Research Article | Open Access
Estimating and Interpreting Effects from Nonlinear Exposure-Response Curves in Occupational Cohorts Using Truncated Power Basis Expansions and Penalized Splines
Truncated power basis expansions and penalized spline methods are demonstrated for estimating nonlinear exposure-response relationships in the Cox proportional hazards model. R code is provided for fitting models to get point and interval estimates. The method is illustrated using a simulated data set under a known exposure-response relationship and in a data application examining risk of carpal tunnel syndrome in an occupational cohort.
The Cox proportional hazards (PH) model is frequently used to model survival data or time-to-event data, particularly in the presence of censored survival times . The hazard, or instantaneous risk, of an event of interest, typically mortality or morbidity, is modeled in terms of one or more explanatory variables relative to an unspecified baseline hazard rate. This hazard ratio (HR) for the outcome—often interpreted as a type of relative risk—is the effect of interest and may be used in epidemiological studies for risk assessment. In occupational settings, it is common to have an occupational exposure as one of the explanatory variables in the model and the association between the outcome and this exposure is of interest. In this case, the HR, or its logarithm, may be referred to as the exposure-response relationship. The focus is thus on estimation of and inferences for this exposure-response relationship. Nonlinear exposure-response relationships do arise in the analysis of occupational cohorts [2–7]. An attenuation of the HR at the highest exposures has been well documented  and interpretation of nonlinear exposure-response relationships is useful in epidemiological risk assessment . Methods for modeling nonlinearities are needed in those situations when a linear exposure-response is not expected or when one desires to formally assess a nonlinear association.
Consider an occupational cohort with individuals on which the time until a given health event of interest, , is measured. These times may be right censored if the individual did not have the event of interest during the study time. This is denoted by an indicator variable, ci, which takes the value of 1 if the individual had the event and 0 if the time is censored. The general form of the Cox PH model for a single covariate iswhere is the hazard function, is the corresponding quantitative exposure variable, is the baseline hazard function, and is the regression coefficient. In this form, the logarithm of the hazard ratio (HR) is linear, , and the exposure-response relationship is described as linear (on the log-scale). The HR for a given exposure x is , where is interpreted as a multiplicative effect when comparing the hazard (or risk) at exposures one unit apart.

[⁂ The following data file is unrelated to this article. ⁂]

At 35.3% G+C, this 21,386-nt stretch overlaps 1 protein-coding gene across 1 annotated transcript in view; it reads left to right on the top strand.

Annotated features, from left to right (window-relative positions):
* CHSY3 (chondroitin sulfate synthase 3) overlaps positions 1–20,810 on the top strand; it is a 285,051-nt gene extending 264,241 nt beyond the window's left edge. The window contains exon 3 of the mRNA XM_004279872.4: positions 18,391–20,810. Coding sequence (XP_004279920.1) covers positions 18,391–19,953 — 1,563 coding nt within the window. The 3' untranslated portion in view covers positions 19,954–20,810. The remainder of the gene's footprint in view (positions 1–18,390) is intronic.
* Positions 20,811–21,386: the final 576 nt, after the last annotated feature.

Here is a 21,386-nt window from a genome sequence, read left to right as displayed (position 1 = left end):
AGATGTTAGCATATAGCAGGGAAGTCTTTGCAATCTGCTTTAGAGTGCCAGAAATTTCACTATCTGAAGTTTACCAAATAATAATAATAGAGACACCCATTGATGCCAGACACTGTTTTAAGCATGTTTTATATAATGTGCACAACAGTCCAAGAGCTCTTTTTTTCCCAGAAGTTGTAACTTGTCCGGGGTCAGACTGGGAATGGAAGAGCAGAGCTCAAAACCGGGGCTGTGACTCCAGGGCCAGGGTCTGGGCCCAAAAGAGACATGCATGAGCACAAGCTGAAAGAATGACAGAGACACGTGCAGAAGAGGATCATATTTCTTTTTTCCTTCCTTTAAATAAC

A nonlinear exposure-response relationship can be modeled by including a transformation of xi in the model:where is a known function. Many user-specified choices exist for this functional form, such as exposure categories and algebraic functions . These methods generally require user input for exposure category cut-points or the algebraic expression, such as a logarithmic transformation of the exposure variable, . An alternative to this type of specification is to use methods which do not impose a priori shape or categorical constraint on the exposure-response relationship. Examples of such “smoothing” methods are polynomial regression splines  and penalized splines . One criticism of smoothing methods is their lack of interpretable parameters , such as the regression coefficient. Nevertheless, interpretable estimates (i.e., HR) with corresponding confidence intervals can be found directly from the fitted model, even when using smoothing methods. We illustrate this interpretation and the use of these methods (regression and penalized splines) and compare them to exposure categories and standard algebraic forms in the context of occupational physical exposure analyses.